However, since the usage of digital media is ever-expanding, the need for a new policy arises from the requirement for the proposal of a clear regulatory structure that paves the way for the nascent growth of the fourth wave of feminism in India to contribute toward national development and advancing the frontiers of the movement.

To ensure that India leapfrogs into global leadership in women’s rights, the New Women Policy 2020 specifically advocates the following: `

a) How do we be the change we want to see? Convert the structure.

The new policy aims to decouple or extend the Intermediary Guidelines Rules, 2011 and the Information Technology Act, 2000. It recommends setting up a Dispute Redressal Appellate Tribunal for Women (DRATW), as an independent quasi-judicial body, empowered to be the first recourse to any dissatisfaction against decisions of current courts. It also recommends instituting separate E-Safety Dispute Redressal Commissions for Women (EDRCW) in every state, under the National Commission for Women, headed by E-Safety commissioners. These will address the grievances and complaints of women regarding matters of online harassment, voyeurism, sextortion and other cyber-crimes against women. Both these commissions shall have 50% representation of women. There needs to be a separation of power in decision-making between the judicial functions (i.e. dispute redressal and appeals) and executive functions (i.e. administering and monitoring rules). In this regard, the Telecom Regulatory Authority of India or the Ministry of Electronics and Information Technology will be responsible for dealing with the complications of the Intermediary Guidelines, 2011 ( viz. The rules require an intermediary with more than 50 lakh users to set up a company, but offer no mechanism on how these numbers are to be calculated), setting standards, ensuring compliance and liaising with the intermediaries. [5]The Australian legislation which supervises the sharing of abominable content – Abhorrent Violent Material Act 2019 which imposes criminal penalties on Social Media Companies can serve as a template to effectuate certain restrictions to the virtual space and ensure more accountability from the online content providers and intermediaries. [6]Germany’s Network Enforcement Act or the NetzDG law which subsists as a test for combatting online hatred and extremism can be drawn on as a framework for formulating laws that regulate the dissemination of depiction of violence. This can be used to institutionalise gender-sensitive legislation and democratic changes.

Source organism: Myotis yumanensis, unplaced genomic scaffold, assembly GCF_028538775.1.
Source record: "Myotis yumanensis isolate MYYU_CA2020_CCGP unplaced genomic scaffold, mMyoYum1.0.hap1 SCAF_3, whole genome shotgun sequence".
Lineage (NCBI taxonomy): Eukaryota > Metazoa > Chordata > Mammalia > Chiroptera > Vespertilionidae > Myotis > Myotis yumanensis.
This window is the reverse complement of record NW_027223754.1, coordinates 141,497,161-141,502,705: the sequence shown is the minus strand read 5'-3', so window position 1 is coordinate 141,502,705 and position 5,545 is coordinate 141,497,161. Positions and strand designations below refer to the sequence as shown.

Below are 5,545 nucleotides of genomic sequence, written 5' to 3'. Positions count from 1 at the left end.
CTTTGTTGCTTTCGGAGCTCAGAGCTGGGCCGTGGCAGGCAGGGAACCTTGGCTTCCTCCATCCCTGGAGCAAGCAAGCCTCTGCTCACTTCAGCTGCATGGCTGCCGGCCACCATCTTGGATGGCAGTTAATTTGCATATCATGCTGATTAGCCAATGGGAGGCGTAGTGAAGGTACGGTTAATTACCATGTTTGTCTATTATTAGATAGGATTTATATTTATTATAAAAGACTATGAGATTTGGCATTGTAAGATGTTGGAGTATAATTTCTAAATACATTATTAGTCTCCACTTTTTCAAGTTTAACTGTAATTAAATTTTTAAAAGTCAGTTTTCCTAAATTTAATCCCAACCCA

b) How can the legal system be Democracy’s ally instead of an enemy? Reformation.

It is evident that the existing laws try to protect the archaic but popular Indian ideology of womanhood and not women. [7]The Indecent Representation of Women (Prohibition) Act 1986 amounts to a disproportionate emphasis on the representation of certain gender markers, as it fails to recognise the voluntary dissemination of deemed too indecent (according to [8]IRWA) content by women in any manner. This law which is constructed according to the extremely subjective patriarchal interpretation of ‘decency’ restricts women’s right to self-expression through online mediums. Similarly, section 67 and 67A of the IT Act does not recognise consensual dissemination of such content by women through electronic media. [9]Despite section [10]153 A of IPC attempting to regulate hate speech “on the grounds of religion, race, place of birth, residence, language. and doing acts prejudicial to maintenance of harmony”, it distinctly fails to acknowledge the existence of hate speech disseminated on the basis of gender and sexual orientation. Hence, amendments should be made to these legislations in order to facilitate gender-inclusive transformations. The embodiment of separate legislation pertaining to technology-mediated violence against women can be contemplated as an alternative to this (viz. a women-centric Information Technology Act )

c) What is the door to Tomorrow? Education.